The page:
Trying to describe empathy in a trial court context is a little more difficult. But the best example I can muster at the moment that's related to yours would probably be in determining the reasonableness of a warning. Let's say your hypothetical case is a failure to warn. The warning was buried on page 42 of a 50 page instruction manual and not in any distinguishing type.

The company contends this is an "adequate" warning of the potential defect in the product, the consumer's counter argument is that it's not sufficient. The statute or relevant caselaw defines adequate as "one which a reasonable person would would see and understand).


The case goes up on appeal as to the meaning of an "adequate warning." I think a judge's ability to intellectually understand how a reasonable person might view a complicated instruction manual is pretty important to the case. Sure some people exhaustively study instruction manuals before even touching the product, others might not look at them at all, most are somewhere in between.

Does a judge necessarily have to bend the law to decide this? does he or she necessarily have to be sympathetic to plaintiffs to think this is a relevant issue?
5.29.2009 10:00am
LipstickPig (mail):
Empathy has NOTHING TO DO with the mental state of a victim.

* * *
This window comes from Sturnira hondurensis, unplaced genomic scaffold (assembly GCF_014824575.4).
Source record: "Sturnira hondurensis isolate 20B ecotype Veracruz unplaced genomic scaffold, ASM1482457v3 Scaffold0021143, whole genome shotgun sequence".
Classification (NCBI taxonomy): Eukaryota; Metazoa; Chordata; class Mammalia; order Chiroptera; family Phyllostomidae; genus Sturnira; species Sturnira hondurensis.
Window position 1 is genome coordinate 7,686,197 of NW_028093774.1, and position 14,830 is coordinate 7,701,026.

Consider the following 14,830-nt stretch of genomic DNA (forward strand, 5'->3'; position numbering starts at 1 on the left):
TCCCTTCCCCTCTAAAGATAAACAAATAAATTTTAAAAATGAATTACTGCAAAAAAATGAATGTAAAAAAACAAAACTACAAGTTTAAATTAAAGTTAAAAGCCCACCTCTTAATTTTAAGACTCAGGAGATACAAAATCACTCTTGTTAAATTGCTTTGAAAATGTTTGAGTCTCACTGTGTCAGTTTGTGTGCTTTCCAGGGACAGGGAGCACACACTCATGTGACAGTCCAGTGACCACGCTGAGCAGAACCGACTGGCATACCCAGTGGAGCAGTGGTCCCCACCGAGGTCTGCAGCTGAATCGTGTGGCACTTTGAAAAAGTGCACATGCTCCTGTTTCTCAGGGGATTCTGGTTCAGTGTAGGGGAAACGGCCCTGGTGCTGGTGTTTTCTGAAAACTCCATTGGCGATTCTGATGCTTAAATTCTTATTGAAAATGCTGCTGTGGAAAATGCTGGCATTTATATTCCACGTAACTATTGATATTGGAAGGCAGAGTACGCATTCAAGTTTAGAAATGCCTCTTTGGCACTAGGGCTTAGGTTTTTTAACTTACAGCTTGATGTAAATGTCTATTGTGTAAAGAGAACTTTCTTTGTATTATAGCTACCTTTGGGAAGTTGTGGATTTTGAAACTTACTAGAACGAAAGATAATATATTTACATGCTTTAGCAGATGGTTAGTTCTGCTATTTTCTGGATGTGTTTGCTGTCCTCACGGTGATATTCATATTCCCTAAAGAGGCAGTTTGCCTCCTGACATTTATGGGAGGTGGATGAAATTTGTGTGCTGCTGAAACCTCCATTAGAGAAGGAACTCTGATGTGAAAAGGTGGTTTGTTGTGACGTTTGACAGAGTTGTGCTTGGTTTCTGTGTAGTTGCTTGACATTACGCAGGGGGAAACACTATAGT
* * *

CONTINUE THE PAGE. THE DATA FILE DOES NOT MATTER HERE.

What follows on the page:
It has to do with the real experience of victims, not feely ideas about what they THINK about it.

If your loved one is run over while walking in a crosswalk and the DA decides that the killer is not guilty of anycrime, it's not your mental state about it, it is the FACT that your loved one is dead, and the killer was not punished for it.

Empathy is not about how black people feel when they are (yes still) discriminated against, it is the fact that they are discriminated against that we should all be able to empathize with since at some time in almost all people's lives they have had the same EXPERIENCE just in a different context. Thus we can empathize with those mostly rich whites have been ripped of by Madoff.

The Republican show empathy for frozen embroys that get killed and have used the courts to legisate against it.

It is just obvious hypocricy for the Republican judges to pretend that your party is against the use of empathy.

Yet there sure is a lot of evidence that you use it sparingly.

Thus we have Republican judges who reluctantly admitted that the constitution demands public defenders for those who have no money to hire a defender, but then said that doesn't mean that the defender needs to know the law, be sober or even awake.

Again I empathize with the poor defendents, not because they are upset but because it means, as ever in the US, when it comes to going to jail, it's the Golden Rule: those with the gold get off, those without it go to prison.

And thanks to 28 years of republican rule, America has the shame of having the biggest prison population in the world.

Almost all of the increase aimed at low level, black and hispanics drug dealers ,most of whom sell because they are addicted. Limbaugh admitted that whites and blacks commit that same per capita number of drug "crimes" but blacks go to prison for it while whites don't. And then he proved it.